With Change in the Air, Cubans Speculate on Currency

Cuba names Raul Castro the nation's new President, seven days after Fidel Castro's resignation.
By Manuel Roig-Franzia
Washington Post Foreign Service
Wednesday, February 27, 2008

HAVANA, Feb. 26 -- Cubans swamped currency exchange offices Monday and early Tuesday in a brief but intense speculative frenzy fueled by rumors that new President Raúl Castro would end the island's reviled dual currency system.

Hoping to make a quick profit, many Cubans traded the country's valuable "convertible pesos" -- a currency primarily used by tourists, foreign-owned businesses, the elite and black-market vendors -- for the weak Cuban national peso, which is used for the salaries and pensions of nearly all Cubans. The speculators believed that Castro, who hinted about gradually changing the dual money system after being named president Sunday, would double the value of the weak national peso or abolish the stronger convertible peso.

The money swapping became so intense that some exchange offices ran out of national pesos, according to Cubans who stood in line at the offices and other observers. Faced with what amounted to a small-scale run on its banks, the government aired a report early Tuesday on the morning news program "Buenos Dias" emphasizing that any changes to the money system would be gradual.

As word of the report spread, the speculation seemed to end. Still, the episode illustrated the hair-trigger sensitivities surrounding money in Cuba, where everyone from janitors to Castro himself acknowledges that Cubans do not make enough money to maintain a decent standard of living.

"Look, those convertibles are practically worthless," said Victor Manuel, a parking attendant who declined to give his last name. "We're scared, and when we heard about Raúl's plan, it was an opportunity."

The money rumors began Sunday when Castro was named by the National Assembly to succeed his ailing brother, Fidel, who has not appeared in public in 19 months. In his nationally televised acceptance speech, Raúl said his government would "keep delving into the phenomenon of the double currency in the economy. . . . To avoid traumatic effects or inconsistencies, any changes related to the currency shall be made with a comprehensive approach."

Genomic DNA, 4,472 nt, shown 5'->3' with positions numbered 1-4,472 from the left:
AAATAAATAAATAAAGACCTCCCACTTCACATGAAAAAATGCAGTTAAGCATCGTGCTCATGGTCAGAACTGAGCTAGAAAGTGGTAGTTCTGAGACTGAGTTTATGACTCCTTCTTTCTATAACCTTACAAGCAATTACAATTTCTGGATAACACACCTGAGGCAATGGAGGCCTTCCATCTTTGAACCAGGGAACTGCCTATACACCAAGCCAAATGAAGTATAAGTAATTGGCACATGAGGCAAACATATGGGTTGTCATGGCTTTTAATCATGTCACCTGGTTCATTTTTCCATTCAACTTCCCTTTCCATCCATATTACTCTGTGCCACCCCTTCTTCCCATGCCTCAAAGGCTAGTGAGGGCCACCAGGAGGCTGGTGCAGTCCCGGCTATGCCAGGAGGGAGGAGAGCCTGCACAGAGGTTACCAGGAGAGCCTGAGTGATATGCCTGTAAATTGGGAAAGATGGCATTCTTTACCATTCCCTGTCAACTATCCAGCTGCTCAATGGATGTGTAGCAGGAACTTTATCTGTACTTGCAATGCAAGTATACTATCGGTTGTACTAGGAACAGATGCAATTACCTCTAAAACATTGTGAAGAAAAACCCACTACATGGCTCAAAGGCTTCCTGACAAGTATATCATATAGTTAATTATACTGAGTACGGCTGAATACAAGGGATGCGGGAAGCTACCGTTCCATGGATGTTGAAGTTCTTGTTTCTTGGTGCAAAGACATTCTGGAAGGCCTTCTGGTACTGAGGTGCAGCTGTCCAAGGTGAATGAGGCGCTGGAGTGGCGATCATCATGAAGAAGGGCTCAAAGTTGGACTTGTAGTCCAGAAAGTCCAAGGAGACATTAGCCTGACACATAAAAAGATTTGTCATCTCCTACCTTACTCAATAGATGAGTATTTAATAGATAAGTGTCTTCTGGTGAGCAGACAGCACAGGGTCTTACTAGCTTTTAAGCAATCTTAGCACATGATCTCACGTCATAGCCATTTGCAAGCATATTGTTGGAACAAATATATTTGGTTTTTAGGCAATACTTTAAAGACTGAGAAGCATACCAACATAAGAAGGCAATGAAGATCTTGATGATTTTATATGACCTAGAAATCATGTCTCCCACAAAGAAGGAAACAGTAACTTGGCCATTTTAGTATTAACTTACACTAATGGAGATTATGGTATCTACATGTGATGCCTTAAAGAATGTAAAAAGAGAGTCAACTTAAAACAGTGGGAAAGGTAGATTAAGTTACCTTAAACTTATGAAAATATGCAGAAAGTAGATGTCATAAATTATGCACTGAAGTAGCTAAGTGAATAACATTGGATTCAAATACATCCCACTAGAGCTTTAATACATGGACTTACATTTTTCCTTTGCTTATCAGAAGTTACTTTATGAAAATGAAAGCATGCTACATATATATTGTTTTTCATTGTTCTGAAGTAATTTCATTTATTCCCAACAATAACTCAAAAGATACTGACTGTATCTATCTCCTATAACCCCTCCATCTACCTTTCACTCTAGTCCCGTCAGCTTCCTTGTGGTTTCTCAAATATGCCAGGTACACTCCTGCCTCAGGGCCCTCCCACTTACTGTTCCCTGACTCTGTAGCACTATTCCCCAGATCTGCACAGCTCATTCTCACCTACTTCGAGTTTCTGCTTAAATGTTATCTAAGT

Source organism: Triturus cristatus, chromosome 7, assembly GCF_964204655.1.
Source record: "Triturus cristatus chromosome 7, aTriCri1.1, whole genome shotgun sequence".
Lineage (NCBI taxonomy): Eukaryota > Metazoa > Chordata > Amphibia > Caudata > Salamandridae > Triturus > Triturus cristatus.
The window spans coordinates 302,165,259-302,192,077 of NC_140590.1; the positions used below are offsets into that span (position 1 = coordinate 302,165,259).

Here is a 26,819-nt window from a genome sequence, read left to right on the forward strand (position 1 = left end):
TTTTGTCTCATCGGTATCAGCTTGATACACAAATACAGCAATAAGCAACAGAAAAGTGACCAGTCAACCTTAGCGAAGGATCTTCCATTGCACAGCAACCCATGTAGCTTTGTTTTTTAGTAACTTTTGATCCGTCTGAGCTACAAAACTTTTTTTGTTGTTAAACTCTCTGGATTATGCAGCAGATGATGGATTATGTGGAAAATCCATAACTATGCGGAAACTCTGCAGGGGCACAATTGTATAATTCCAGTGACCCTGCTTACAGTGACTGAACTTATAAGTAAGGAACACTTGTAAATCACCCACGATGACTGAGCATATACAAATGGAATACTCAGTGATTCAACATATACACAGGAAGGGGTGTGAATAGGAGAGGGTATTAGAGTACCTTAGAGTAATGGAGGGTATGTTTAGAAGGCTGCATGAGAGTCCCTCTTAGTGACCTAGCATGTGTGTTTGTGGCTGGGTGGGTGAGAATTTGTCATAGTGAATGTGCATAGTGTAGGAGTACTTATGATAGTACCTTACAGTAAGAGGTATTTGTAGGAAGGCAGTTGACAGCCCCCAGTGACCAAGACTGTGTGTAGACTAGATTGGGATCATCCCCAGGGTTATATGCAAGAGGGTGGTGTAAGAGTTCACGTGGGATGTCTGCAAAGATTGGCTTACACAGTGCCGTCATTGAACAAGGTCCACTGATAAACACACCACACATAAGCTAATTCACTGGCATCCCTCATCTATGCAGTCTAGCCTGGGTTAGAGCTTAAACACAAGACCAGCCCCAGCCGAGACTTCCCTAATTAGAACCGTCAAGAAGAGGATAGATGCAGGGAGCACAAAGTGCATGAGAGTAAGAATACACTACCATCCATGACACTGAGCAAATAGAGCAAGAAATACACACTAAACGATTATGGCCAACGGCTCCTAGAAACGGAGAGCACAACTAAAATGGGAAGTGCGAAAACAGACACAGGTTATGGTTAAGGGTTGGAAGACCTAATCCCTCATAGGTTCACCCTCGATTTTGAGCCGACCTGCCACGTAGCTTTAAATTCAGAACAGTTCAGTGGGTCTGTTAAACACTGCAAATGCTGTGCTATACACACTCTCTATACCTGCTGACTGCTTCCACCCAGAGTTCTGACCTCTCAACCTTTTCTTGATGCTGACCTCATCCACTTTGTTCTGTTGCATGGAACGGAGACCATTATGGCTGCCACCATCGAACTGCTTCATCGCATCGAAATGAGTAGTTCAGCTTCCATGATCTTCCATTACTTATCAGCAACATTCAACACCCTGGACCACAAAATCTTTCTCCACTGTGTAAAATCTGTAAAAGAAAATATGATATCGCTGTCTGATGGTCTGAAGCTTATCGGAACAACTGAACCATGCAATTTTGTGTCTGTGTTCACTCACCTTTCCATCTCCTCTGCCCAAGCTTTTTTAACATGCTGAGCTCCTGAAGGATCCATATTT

In a somewhat cryptic passage, he seemed to imply there would be no immediate changes. Nonetheless, the Cuban rumor mill started to spin as lines formed outside exchange offices.

Although nearly all Cubans are paid in national pesos, many here have access to convertible pesos because they get tips from tourists or sell items on the massive black market. The convertible peso -- which is worth $1.08 -- was created in the mid-1990s when Fidel Castro opened the island to tourism to generate hard currency after the collapse of Cuba's biggest financial backer, the Soviet Union. A convertible peso is worth 24 national pesos.

Cubans cannot use national pesos in the island's best stores, which carry products -- such as beef, soap and cooking oil -- that are not available or are in short supply in state-run stores. As a result, the dual monetary system has created resentment among Cubans.

"I don't know any Cuban -- whether it's a businessperson, someone in the government or even the president of the Central Bank -- who doesn't want to change this dual system," Ariel Terrero, an economic columnist at the state-run magazine Bohemia, said Tuesday. "But it's in the best interest of everyone to do it slowly."

Terrero is widely credited here with tamping down the currency system rumors with his appearance Tuesday on "Buenos Dias."

"I am completely convinced that the dual money system will disappear," Terrero said in the interview. "But there is no way to predict when."

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